Do you have to kiss if you’ve kissed before the wedding?

Prior kissing experience does not obligate a couple to kiss at their wedding! Some couples prefer to save their first kiss for each other for the wedding altar, as the ultimate representation of their new life together. But for many modern couples, a first kiss likely occurred early on in the relationship. They may have even lived together already before marriage.

If you fall into the latter category, there is no requirement to kiss simply because you have kissed before. Only kiss at your wedding if you both enthusiastically want to! Some couples may worry that skipping a kiss would reveal they lived together before marriage, which they prefer to keep private. But truly, wedding guests will not find it odd or even notice if you forego a wedding kiss after already being so intimate in your relationship.

As long as you are happy with your choice, neither decision is right or wrong. Let your specific relationship dynamic determine what feels most natural and meaningful for your ceremony.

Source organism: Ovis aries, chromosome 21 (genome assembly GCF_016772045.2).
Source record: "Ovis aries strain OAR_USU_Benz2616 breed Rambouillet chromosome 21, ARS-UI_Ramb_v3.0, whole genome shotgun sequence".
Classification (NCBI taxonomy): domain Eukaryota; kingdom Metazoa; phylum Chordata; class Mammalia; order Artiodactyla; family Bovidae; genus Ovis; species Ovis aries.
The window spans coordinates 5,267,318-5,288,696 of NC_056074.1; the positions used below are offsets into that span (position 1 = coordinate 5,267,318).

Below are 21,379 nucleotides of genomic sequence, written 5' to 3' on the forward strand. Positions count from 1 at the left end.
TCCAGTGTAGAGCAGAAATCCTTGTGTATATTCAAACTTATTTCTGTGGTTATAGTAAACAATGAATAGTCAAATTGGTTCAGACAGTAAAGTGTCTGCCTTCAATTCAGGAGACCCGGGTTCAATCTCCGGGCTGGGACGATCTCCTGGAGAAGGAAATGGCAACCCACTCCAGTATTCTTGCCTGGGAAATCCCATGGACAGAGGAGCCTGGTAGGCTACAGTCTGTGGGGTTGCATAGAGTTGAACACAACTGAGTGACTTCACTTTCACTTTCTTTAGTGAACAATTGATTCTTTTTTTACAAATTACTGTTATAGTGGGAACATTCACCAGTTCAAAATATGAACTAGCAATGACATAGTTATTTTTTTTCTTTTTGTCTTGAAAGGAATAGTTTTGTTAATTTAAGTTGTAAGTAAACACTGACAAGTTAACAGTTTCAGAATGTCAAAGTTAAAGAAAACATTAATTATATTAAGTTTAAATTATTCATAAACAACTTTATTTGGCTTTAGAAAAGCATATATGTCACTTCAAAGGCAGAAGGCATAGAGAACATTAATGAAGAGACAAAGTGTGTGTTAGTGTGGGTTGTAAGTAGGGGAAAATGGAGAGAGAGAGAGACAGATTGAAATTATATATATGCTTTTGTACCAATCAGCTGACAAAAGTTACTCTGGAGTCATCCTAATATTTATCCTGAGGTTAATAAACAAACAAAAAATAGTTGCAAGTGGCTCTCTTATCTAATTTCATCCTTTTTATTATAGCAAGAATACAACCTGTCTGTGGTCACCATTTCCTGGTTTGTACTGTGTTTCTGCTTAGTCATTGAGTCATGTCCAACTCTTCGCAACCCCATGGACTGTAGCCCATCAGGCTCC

Can you kiss before announced as married?

It used to be considered taboo for a couple to kiss before being officially announced as married. However, customs have loosened around sticking to the precise order of wedding ceremony traditions. Some couples now sneak in a quick kiss after exchanging vows but before the pronouncement.

This reflects the modern view that the couple is committing themselves to each other through the vows rather than the legal pronouncement. However, you may want to avoid a long kiss before the official words are spoken. Save any passionate embrace for after you are fully declared married!

The wedding officiant will usually not object to a premature kiss these days. But do advise your officiant ahead of time if you plan to kiss before the pronouncement so it does not startle or confuse them as they conduct the ceremony.

What’s the origin of “you may kiss the bride”?